Access to informants / phenomenon
Doing ethnography means having access into a (cultural) phenomenon and people in it. Although as in any ethnographic project, we believe that when shooting video, this aspect becomes even more challenging. Pulling a camera out in an interview situation may scare people off and make them nervous. Here also having an insider member may help significantly.
Storytelling in video
Making academic films is always a business of building a compelling story and showing evidence on your topic/argument. However, telling a compelling story on film vs. academic paper is something that we should investigate and practice further on. It seems that filmmakers tend to rely on storytelling tactics common to academic papers – something which may not necessarily work out as well on film. Here, watching what documentary filmmakers (and why not other similar artists) are doing may prove helpful. For example, think about different ways of showing emotion, affect, and contrast on film! In addition, embedding your story into an authentic material and spatiotemporal context is a crucial yet difficult task.
Theory building and linking
Should your film include theory or references to prior research? Yes. The business of academic film production is always a business of building theory and/or linking your study within wider interpretive frames that stand on existing research/literature. Of course, again, there are different ways of doing this and we believe that references to others’ work can be done in a discrete manner (and just a personal tip – it’s not a very good idea to show the article or book cover in the film!), employing either voiceover or text on film. In addition, it is also inevitable to communicate your conclusions / contributions to theory – something that STILL seems to be missing from some of the films. Using visualization and graphical (and why not symbolic as well) expression here is a good idea.
Voice of god or talking heads? How to narrate and communicate your story? Common trend in documentary filmmaking is the use of “voice of god” type of voiceover which explains what the film is about and what happens in it etc. We think that here filmmakers could be more creative and reflective in their approach. We wrote about this point in an recent article (it can be found in my thesis, page 128-151).
Yes, it seems that you cant plan enough for successful film production! This is a very good point brought up by Marylouise and Paul. Not to mention having enough battery and memory in your cam, there are different ways you can also script and blueprint your film beforehand. This saves you energy and time. Think about which sections, arguments, locations, sites and key informants you actually need in the final film. And finally, don’t forget to shoot b-reel film. It can save you in a number of ways once you get into the editing phase.
And the list continues… hope you find these helpful! Thanks for the participants in the session ;)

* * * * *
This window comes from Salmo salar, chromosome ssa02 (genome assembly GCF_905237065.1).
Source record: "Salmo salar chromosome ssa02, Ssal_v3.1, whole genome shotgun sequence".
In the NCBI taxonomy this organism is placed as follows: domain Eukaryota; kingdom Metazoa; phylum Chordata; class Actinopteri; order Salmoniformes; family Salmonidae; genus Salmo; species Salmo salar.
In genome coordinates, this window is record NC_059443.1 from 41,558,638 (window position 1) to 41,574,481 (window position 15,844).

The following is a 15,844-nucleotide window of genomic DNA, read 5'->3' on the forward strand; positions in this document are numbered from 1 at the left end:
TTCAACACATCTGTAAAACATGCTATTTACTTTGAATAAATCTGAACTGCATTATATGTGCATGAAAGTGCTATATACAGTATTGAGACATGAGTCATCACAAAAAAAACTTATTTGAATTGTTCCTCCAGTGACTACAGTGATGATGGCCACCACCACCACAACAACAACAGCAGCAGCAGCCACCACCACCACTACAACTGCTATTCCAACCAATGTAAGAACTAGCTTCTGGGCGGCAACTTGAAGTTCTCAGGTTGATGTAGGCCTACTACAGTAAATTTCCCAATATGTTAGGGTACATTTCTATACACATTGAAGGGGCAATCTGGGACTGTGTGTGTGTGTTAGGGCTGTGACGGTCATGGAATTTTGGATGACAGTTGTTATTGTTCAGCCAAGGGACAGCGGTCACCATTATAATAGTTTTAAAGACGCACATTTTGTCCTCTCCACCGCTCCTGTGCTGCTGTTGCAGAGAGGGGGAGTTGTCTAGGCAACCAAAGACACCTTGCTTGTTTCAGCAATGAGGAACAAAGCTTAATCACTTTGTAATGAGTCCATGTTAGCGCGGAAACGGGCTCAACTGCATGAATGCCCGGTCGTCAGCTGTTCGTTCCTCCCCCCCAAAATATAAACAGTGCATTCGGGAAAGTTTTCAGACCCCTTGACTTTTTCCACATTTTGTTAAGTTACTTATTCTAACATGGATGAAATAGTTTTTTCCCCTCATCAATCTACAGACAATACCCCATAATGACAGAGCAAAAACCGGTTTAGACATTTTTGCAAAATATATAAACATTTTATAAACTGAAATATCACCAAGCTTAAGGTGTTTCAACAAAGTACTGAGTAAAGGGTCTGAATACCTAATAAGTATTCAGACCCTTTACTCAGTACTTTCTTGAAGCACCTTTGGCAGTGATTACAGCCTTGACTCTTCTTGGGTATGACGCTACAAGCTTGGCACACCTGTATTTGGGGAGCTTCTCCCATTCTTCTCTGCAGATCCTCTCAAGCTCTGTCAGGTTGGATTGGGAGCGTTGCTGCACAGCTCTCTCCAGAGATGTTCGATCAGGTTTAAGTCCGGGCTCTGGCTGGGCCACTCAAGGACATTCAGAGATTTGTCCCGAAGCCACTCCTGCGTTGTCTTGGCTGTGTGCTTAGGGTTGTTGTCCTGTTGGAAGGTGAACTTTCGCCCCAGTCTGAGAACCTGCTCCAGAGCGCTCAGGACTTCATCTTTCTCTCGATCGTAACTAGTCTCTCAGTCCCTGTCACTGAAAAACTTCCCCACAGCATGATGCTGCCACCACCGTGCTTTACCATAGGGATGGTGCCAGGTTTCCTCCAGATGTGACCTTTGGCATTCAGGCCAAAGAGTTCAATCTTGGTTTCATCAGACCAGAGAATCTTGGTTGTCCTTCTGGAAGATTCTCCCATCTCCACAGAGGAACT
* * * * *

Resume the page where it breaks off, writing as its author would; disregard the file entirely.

I finally found the time to blog about my doctoral dissertation after a busy round of conferences and filmmaking this summer. I successfully defended my thesis, titled “Exploring the Cultural Logic of Translocal Marketplace Cultures: Essays on New Methods and Empirical Insights”, at the Aalto University School of Economics in May 2010. I had the honour to have professor Robert Kozinets (York Univerisy, Schulich School of Business) as my co-examiner and opponent.
To explain briefly, my dissertation research involves taking a cultural, practice-oriented perspective to consumption and markets. It pays attention to the new forms of marketplace cultures that have recently emerged due to cultural and technological transformations such as the increasing hypermobility of people and new means of digital communication and connectivity around the globe. New computer-mediated social networks – iconized by Facebook, YouTube, Twitter, and other consumption-oriented online communities and groups – have given rise to new kinds of cultural production. My dissertation examines the translocal nature of such phenomena: culture, identity, space, and sites that are not bound or limited by particular national, geographic, or territorial constraints and through which consumers’ lives, experiences, and practices are increasingly mediated today.
New digitalized consumption communities accelerate translocal marketplace cultures
The key notion of the dissertation is translocality, which refers to a transnational network of interconnected local sites and social spaces, both physical and virtual, through which culture is increasingly being negotiated, shaped, and produced. To conceptualize and provide concrete examples of translocal cultural production, the dissertation investigates consumption-oriented communities, the so-called ‘consumer neo-tribes’, as particularly good examples of translocal communities.
By investigating consumer communities that gather around a common interest or lifestyle – I studied budget travelling and extreme sport activities (paintball) – the dissertation offers insights suggesting that translocal communities and practices play an important role in transnational cultural production. The empirical studies illustrate how translocal communities increasingly collaborate, share information, exchange knowledge, and negotiate consumption practices via new digital media. In addition, the findings show that the new communication media, combined with less constrained transnational mobility, has made it possible for consumers to take part in various consumer communities in radically new ways and with less effort. These key developments, the dissertation claims, have spurred the creation of more profound, organized, empowered, and transnationally spread consumer networks.
New methods for studying translocal marketplace cultures: netnography and videography
My dissertation also lays out new approaches and methods for studying translocal communities and practices. Based on ethnographic fieldwork in both online and offline settings, I develop netnographic and videographic methods that may benefit companies, researchers, and policy-makers in analyzing how new forms of translocal marketplace practices emerge, spread, and transform.